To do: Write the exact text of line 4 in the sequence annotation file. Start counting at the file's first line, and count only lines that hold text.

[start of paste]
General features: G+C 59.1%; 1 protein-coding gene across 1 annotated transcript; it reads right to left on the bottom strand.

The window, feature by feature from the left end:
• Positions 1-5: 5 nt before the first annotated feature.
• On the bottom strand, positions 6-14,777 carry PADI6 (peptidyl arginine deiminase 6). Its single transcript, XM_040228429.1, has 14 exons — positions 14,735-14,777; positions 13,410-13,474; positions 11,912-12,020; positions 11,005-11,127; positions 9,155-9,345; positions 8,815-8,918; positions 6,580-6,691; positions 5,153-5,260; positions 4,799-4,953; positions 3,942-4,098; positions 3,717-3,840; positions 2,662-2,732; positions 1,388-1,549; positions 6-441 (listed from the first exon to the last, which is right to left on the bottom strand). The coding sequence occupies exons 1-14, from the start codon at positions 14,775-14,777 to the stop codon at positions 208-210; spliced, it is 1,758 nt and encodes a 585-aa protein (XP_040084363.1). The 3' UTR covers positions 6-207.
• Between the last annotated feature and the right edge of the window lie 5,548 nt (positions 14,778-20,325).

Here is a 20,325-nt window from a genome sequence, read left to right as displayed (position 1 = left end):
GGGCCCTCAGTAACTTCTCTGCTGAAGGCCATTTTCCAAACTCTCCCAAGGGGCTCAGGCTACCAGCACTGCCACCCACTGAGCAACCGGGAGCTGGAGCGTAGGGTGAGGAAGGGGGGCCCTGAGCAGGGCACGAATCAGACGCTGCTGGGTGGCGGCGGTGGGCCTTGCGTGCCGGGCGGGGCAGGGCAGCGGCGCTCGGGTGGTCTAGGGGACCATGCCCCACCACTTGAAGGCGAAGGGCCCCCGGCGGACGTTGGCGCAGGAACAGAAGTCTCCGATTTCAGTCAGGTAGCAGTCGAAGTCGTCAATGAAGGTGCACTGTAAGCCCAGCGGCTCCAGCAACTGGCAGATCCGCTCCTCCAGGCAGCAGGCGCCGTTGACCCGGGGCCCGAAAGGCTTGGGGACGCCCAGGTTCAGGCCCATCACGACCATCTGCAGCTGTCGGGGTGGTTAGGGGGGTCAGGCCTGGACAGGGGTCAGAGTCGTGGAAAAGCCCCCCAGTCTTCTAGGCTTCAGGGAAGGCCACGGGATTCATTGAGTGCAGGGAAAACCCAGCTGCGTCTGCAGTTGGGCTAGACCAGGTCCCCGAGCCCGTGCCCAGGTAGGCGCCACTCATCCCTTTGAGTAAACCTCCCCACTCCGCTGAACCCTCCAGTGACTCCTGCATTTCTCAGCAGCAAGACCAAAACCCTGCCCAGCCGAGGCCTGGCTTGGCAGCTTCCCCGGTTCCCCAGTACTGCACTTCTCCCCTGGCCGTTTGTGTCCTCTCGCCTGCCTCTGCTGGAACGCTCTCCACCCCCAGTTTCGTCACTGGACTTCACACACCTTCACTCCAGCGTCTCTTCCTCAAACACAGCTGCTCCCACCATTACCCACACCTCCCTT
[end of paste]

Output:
• On the bottom strand, positions 6-14,777 carry PADI6 (peptidyl arginine deiminase 6). Its single transcript, XM_040228429.1, has 14 exons — positions 14,735-14,777; positions 13,410-13,474; positions 11,912-12,020; positions 11,005-11,127; positions 9,155-9,345; positions 8,815-8,918; positions 6,580-6,691; positions 5,153-5,260; positions 4,799-4,953; positions 3,942-4,098; positions 3,717-3,840; positions 2,662-2,732; positions 1,388-1,549; positions 6-441 (listed from the first exon to the last, which is right to left on the bottom strand). The coding sequence occupies exons 1-14, from the start codon at positions 14,775-14,777 to the stop codon at positions 208-210; spliced, it is 1,758 nt and encodes a 585-aa protein (XP_040084363.1). The 3' UTR covers positions 6-207.